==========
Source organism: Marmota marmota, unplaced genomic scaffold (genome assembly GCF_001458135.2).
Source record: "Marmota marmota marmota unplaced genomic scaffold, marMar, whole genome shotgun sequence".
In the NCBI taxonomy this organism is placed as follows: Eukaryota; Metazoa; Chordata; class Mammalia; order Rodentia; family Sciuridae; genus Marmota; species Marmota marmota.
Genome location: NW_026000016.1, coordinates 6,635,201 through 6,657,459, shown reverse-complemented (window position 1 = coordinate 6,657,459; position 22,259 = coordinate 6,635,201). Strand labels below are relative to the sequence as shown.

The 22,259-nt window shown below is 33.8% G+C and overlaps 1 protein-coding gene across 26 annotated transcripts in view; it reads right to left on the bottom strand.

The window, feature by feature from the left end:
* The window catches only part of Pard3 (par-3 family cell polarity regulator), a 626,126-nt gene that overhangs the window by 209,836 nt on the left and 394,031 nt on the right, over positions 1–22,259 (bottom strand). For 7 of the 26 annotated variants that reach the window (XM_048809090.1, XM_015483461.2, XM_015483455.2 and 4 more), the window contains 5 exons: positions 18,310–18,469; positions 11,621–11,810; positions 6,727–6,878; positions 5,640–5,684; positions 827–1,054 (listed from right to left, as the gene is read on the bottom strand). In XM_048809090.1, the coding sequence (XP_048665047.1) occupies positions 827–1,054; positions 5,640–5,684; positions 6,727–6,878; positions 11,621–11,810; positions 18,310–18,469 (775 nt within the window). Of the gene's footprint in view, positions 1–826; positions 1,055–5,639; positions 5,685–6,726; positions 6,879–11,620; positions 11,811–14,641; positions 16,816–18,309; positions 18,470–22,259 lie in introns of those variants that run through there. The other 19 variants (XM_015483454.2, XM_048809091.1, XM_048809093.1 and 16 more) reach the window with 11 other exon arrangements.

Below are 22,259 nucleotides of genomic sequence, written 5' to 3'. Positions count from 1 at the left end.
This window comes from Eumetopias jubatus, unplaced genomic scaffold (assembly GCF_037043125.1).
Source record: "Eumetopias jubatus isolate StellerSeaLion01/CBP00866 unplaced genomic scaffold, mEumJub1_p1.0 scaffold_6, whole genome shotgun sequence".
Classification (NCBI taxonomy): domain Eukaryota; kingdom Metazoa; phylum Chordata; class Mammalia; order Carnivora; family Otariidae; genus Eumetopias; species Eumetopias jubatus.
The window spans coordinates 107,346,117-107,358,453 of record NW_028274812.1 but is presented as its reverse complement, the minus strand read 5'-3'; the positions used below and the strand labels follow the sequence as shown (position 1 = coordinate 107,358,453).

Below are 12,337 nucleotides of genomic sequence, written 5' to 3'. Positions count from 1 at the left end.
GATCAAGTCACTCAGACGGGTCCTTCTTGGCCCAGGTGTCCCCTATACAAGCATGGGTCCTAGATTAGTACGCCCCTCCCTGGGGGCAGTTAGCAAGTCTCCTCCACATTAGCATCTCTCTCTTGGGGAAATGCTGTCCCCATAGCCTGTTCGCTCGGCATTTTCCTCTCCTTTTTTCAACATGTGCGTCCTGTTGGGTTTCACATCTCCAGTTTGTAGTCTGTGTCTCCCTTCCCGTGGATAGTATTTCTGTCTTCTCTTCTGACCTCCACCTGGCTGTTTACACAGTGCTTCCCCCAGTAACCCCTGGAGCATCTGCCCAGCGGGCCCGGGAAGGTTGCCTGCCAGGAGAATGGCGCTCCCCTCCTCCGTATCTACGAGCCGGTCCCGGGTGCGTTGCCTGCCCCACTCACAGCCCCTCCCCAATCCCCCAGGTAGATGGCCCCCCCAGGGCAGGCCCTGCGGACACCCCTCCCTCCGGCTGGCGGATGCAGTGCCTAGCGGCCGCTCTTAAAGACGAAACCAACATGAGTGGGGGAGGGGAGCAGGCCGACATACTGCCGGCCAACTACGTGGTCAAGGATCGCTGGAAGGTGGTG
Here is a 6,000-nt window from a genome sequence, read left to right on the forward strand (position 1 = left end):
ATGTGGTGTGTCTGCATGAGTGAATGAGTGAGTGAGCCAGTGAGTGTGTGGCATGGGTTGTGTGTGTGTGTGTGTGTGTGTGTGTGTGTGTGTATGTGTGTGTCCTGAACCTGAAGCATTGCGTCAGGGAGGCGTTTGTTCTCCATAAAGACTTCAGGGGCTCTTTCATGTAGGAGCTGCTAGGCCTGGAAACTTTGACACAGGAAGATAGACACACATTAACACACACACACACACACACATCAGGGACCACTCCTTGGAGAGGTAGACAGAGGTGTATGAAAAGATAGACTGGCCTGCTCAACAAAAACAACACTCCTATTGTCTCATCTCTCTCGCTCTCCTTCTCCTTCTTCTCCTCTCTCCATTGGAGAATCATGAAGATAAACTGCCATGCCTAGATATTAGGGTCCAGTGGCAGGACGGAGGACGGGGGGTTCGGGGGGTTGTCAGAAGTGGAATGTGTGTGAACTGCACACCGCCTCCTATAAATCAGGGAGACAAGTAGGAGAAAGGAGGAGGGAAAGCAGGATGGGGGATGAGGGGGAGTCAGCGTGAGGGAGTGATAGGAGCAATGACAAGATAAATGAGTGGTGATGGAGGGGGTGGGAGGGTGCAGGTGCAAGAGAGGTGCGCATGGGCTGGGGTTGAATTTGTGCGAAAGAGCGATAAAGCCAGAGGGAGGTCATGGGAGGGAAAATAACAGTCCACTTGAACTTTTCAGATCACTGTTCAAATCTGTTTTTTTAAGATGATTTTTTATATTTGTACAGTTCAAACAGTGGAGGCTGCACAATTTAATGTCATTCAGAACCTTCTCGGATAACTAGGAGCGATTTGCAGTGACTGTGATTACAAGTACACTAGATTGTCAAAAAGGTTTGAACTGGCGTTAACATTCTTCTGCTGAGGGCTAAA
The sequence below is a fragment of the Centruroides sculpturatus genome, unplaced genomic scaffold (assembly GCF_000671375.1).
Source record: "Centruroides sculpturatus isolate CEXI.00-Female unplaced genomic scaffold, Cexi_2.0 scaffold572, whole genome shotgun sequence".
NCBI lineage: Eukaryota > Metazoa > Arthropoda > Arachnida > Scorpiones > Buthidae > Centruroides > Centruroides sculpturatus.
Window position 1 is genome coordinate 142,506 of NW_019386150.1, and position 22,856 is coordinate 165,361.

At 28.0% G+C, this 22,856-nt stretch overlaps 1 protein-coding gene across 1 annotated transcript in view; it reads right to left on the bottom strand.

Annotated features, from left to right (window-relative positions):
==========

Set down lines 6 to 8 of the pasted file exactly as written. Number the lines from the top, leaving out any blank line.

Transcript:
The window, feature by feature from the left end:
* The window catches only part of Pard3 (par-3 family cell polarity regulator), a 626,126-nt gene that overhangs the window by 209,836 nt on the left and 394,031 nt on the right, over positions 1–22,259 (bottom strand). For 7 of the 26 annotated variants that reach the window (XM_048809090.1, XM_015483461.2, XM_015483455.2 and 4 more), the window contains 5 exons: positions 18,310–18,469; positions 11,621–11,810; positions 6,727–6,878; positions 5,640–5,684; positions 827–1,054 (listed from right to left, as the gene is read on the bottom strand). In XM_048809090.1, the coding sequence (XP_048665047.1) occupies positions 827–1,054; positions 5,640–5,684; positions 6,727–6,878; positions 11,621–11,810; positions 18,310–18,469 (775 nt within the window). Of the gene's footprint in view, positions 1–826; positions 1,055–5,639; positions 5,685–6,726; positions 6,879–11,620; positions 11,811–14,641; positions 16,816–18,309; positions 18,470–22,259 lie in introns of those variants that run through there. The other 19 variants (XM_015483454.2, XM_048809091.1, XM_048809093.1 and 16 more) reach the window with 11 other exon arrangements.

Below are 22,259 nucleotides of genomic sequence, written 5' to 3'. Positions count from 1 at the left end.